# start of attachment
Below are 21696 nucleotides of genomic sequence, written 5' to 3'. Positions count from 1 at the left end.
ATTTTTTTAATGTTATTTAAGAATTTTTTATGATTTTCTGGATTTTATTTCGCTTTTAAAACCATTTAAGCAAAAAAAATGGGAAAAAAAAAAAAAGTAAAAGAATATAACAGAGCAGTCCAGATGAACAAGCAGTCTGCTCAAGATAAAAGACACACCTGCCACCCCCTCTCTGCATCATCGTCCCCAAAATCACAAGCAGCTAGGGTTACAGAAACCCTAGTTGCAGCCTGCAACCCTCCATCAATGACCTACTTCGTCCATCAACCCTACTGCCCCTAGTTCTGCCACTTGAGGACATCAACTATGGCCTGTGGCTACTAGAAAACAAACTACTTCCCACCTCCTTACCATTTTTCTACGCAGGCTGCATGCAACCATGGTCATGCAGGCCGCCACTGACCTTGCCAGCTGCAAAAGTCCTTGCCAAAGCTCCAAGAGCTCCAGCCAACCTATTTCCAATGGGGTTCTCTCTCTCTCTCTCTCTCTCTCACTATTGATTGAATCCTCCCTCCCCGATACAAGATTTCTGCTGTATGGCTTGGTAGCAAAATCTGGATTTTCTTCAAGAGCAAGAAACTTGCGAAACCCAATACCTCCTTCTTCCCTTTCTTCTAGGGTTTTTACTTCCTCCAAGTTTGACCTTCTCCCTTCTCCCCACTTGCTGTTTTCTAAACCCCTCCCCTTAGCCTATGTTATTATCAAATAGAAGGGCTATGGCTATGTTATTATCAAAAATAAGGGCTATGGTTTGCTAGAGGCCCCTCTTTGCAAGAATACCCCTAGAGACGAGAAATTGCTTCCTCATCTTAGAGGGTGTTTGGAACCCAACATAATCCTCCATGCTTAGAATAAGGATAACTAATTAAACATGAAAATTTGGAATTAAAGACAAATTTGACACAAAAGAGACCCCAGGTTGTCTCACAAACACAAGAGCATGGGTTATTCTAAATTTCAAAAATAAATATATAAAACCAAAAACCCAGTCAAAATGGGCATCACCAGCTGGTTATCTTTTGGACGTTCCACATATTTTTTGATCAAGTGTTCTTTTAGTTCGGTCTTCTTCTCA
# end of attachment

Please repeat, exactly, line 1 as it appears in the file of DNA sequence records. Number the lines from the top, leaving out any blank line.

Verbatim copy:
Below are 21696 nucleotides of genomic sequence, written 5' to 3'. Positions count from 1 at the left end.